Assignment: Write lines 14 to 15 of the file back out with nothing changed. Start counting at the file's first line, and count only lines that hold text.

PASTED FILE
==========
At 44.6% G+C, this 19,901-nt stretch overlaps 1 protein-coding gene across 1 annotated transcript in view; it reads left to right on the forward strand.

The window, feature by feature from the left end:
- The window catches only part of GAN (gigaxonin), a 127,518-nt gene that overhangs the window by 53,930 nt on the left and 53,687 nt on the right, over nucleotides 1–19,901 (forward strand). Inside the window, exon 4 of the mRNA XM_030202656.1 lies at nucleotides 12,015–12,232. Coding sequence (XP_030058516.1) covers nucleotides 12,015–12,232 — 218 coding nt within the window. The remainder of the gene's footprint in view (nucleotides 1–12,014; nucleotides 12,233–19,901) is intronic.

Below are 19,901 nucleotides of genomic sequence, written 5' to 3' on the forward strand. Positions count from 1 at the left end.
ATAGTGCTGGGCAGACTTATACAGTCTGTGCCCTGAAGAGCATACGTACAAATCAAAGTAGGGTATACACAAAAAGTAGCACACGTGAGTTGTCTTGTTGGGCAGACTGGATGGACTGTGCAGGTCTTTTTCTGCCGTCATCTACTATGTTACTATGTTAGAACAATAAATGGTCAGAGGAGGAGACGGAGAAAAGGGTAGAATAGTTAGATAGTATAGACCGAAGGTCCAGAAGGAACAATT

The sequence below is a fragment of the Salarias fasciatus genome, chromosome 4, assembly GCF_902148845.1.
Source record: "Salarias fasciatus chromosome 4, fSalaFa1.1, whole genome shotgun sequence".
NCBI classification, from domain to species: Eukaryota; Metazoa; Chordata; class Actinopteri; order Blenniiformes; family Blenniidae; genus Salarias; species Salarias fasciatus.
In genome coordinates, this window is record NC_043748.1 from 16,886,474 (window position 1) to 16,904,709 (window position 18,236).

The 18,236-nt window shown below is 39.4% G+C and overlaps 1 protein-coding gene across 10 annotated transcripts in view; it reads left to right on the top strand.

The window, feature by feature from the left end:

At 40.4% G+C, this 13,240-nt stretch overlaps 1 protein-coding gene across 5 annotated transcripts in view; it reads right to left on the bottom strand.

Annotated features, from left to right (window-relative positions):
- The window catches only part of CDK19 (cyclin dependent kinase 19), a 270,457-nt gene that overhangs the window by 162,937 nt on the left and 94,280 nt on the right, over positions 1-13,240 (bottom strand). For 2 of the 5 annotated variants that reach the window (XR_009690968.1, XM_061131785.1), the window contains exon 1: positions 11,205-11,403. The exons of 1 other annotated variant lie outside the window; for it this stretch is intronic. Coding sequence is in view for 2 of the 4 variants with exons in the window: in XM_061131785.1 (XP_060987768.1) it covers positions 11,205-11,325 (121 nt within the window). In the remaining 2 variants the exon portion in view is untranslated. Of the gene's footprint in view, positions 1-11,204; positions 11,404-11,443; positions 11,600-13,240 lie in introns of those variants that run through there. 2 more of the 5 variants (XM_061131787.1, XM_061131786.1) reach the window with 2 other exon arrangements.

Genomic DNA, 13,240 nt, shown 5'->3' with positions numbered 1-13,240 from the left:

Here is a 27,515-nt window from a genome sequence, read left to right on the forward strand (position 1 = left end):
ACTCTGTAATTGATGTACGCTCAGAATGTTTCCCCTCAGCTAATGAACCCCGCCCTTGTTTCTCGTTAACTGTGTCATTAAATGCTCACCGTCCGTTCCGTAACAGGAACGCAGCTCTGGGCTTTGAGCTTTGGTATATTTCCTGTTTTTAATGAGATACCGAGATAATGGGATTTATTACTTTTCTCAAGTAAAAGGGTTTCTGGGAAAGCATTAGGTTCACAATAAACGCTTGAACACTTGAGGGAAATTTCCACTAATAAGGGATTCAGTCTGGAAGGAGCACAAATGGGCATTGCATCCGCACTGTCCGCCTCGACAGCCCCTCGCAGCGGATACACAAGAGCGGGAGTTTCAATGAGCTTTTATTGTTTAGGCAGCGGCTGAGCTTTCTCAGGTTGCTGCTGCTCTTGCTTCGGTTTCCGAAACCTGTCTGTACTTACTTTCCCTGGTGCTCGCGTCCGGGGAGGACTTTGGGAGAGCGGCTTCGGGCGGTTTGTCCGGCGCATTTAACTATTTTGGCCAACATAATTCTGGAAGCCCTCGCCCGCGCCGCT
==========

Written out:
- The window catches only part of CDK19 (cyclin dependent kinase 19), a 270,457-nt gene that overhangs the window by 162,937 nt on the left and 94,280 nt on the right, over positions 1-13,240 (bottom strand). For 2 of the 5 annotated variants that reach the window (XR_009690968.1, XM_061131785.1), the window contains exon 1: positions 11,205-11,403. The exons of 1 other annotated variant lie outside the window; for it this stretch is intronic. Coding sequence is in view for 2 of the 4 variants with exons in the window: in XM_061131785.1 (XP_060987768.1) it covers positions 11,205-11,325 (121 nt within the window). In the remaining 2 variants the exon portion in view is untranslated. Of the gene's footprint in view, positions 1-11,204; positions 11,404-11,443; positions 11,600-13,240 lie in introns of those variants that run through there. 2 more of the 5 variants (XM_061131787.1, XM_061131786.1) reach the window with 2 other exon arrangements.

Genomic DNA, 13,240 nt, shown 5'->3' with positions numbered 1-13,240 from the left: